* Awarded grants of up to $50,000 for each State and territory to support Y2K public awareness, outreach, and emergency preparedness activities. The funds can be used for education, exercises, training, outreach campaigns, preparedness seminars, conferences, meetings, and to print Y2K materials. The grants may not be used for the purchase or repair of equipment. The purpose of the funding implies that all work will be completed by the end of December.
FEMA'S Responsibility Under the Federal Response Plan
A significant part of our strategy includes ensuring that if preventive measures fail, the signatory agencies to the Federal Response Plan (FRP) are primed and ready to assist State and local governments with response to consequences of a Y2K problem affecting lives, property, and public health and safety. The FRP helps to ensure that emergency assistance is available to State and local governments, to enable them to continue to perform essential community services, such as issuing emergency warnings, disseminating public health and safety information, carrying out health and safety measures, reducing immediate threats to public health and safety, providing temporary housing assistance, and distributing medicine, food, and other goods to meet basic human needs.
Any Federal response to Y2K consequences will be based on the structure and processes in the FRP. However, to address any unique operations over and above the norm, we have developed a special Y2K Operations Supplement to the FRP. The Supplement does not address areas that go beyond the scope of the Stafford Act, such as (1) cyber-terrorism attack, (2) localized civil disturbance, (3) national security emergency, and/or (4) long-term economic recovery.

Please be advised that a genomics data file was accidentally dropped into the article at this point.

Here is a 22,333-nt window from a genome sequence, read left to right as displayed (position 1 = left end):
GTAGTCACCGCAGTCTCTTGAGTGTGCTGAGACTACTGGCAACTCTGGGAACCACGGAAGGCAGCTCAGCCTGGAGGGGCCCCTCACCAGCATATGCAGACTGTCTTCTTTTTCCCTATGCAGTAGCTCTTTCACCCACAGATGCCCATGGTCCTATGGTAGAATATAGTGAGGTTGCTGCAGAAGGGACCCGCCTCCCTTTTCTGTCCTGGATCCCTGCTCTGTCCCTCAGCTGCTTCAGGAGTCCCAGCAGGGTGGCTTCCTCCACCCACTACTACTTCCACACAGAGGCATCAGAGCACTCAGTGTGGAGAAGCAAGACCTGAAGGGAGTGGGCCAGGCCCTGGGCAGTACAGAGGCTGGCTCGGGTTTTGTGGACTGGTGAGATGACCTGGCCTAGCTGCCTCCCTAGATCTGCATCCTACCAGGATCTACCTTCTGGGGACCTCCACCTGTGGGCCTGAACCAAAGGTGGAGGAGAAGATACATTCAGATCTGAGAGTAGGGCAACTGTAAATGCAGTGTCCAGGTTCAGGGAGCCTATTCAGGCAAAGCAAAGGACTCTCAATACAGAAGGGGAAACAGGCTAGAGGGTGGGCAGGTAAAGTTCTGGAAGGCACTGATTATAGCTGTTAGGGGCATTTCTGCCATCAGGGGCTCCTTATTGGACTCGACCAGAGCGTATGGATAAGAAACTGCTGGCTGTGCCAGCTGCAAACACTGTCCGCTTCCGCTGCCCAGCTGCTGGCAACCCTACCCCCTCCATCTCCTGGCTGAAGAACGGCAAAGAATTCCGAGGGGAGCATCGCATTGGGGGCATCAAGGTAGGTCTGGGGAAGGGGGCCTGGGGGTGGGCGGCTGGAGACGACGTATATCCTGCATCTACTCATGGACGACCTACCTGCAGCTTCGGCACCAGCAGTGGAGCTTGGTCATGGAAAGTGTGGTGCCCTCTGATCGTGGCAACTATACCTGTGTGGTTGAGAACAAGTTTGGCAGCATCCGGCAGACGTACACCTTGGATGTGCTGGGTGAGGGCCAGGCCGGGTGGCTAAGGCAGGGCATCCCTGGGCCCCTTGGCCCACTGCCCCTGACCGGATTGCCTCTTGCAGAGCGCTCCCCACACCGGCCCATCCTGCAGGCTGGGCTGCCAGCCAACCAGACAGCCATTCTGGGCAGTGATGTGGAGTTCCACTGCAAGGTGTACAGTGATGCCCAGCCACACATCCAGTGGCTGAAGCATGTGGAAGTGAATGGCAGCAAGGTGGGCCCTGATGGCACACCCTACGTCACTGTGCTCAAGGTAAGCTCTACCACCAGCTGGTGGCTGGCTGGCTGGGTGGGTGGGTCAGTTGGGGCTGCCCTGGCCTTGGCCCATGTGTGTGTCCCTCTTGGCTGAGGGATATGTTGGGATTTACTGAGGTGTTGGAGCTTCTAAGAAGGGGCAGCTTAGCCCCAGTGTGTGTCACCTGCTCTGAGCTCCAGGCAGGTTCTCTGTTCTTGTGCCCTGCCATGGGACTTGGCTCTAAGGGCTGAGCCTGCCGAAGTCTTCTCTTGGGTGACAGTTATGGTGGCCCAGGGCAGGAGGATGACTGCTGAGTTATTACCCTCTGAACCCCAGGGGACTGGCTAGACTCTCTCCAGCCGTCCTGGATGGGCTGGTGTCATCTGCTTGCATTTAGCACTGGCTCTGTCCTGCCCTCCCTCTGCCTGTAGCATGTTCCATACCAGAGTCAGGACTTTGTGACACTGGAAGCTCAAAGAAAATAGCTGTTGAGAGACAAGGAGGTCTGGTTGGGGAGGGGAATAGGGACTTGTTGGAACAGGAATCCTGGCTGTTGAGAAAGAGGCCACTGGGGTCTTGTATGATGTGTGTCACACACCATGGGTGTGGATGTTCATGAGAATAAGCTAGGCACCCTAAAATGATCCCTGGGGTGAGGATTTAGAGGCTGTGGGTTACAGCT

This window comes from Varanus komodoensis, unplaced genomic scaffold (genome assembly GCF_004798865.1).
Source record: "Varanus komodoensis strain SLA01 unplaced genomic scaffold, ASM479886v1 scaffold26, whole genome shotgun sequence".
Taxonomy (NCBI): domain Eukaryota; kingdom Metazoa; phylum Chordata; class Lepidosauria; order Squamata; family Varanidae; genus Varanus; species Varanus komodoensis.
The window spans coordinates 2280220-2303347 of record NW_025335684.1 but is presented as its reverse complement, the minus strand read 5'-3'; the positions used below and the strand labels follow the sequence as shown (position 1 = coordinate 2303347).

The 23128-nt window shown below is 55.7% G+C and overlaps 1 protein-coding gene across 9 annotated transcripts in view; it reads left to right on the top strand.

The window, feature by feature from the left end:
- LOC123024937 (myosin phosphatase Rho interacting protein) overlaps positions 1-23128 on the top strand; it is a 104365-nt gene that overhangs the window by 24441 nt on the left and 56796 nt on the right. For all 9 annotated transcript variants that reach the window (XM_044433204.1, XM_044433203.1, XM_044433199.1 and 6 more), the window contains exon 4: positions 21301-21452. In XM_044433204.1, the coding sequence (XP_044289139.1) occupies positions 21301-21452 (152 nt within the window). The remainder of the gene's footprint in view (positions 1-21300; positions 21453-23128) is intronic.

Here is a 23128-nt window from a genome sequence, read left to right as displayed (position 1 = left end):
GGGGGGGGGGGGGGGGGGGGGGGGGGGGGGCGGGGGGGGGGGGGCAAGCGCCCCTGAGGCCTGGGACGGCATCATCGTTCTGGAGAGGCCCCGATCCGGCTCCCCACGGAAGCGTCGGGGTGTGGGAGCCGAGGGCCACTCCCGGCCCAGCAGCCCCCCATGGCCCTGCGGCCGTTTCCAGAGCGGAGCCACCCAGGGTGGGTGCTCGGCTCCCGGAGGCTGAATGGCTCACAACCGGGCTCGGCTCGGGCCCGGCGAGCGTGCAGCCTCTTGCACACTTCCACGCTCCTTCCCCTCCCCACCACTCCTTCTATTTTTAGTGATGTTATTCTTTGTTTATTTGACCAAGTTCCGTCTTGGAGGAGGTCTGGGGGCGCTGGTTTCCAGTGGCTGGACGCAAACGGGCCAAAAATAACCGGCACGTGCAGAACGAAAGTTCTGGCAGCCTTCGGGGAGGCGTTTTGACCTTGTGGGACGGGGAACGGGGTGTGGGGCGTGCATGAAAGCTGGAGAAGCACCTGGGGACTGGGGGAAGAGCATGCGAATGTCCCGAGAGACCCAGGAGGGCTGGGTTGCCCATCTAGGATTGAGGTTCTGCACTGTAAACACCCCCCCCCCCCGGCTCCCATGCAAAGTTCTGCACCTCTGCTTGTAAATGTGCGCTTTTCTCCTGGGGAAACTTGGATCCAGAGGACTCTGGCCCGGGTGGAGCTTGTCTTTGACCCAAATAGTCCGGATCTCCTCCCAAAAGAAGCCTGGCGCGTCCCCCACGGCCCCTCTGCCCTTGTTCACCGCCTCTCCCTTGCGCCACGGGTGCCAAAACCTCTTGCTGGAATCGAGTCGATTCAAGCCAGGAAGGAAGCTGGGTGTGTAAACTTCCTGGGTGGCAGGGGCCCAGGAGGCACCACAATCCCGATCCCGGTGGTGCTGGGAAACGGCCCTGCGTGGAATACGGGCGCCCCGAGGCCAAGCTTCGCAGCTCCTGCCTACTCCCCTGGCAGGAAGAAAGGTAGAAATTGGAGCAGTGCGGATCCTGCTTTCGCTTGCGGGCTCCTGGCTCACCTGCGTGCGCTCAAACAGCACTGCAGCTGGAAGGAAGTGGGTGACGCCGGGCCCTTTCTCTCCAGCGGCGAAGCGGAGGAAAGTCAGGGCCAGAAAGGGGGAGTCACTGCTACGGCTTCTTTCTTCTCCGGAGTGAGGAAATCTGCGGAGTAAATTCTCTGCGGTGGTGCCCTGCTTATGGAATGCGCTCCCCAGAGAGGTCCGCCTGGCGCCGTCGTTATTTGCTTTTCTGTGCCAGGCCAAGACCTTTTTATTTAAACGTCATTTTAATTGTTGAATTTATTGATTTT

Our approach to Y2K consequence management includes several planning assumptions. It assumes that (1) no major nationwide catastrophic disruptions are expected, (2) smaller, localized disruptions could occur simultaneously, and (3) responses will be handled at local/State level to the maximum extent possible. Should it become necessary, a Presidential "emergency" rather than a "major disaster" will be declared, and assistance will be focused on addressing threats to life, health, safety, and property.
We will activate monitoring operations through the critical conversion period here in Washington and in our regional operations centers, and to request information technology liaisons with access to FEMA internal and interagency sources of technology support. We may not be able to respond to requests for technology support, but we can use the Federal response system to provide a backup network to ensure that such requests from State and local governments are referred to the appropriate public/private coordination channels that have been established through the efforts of the President's Council on Y2K Conversion.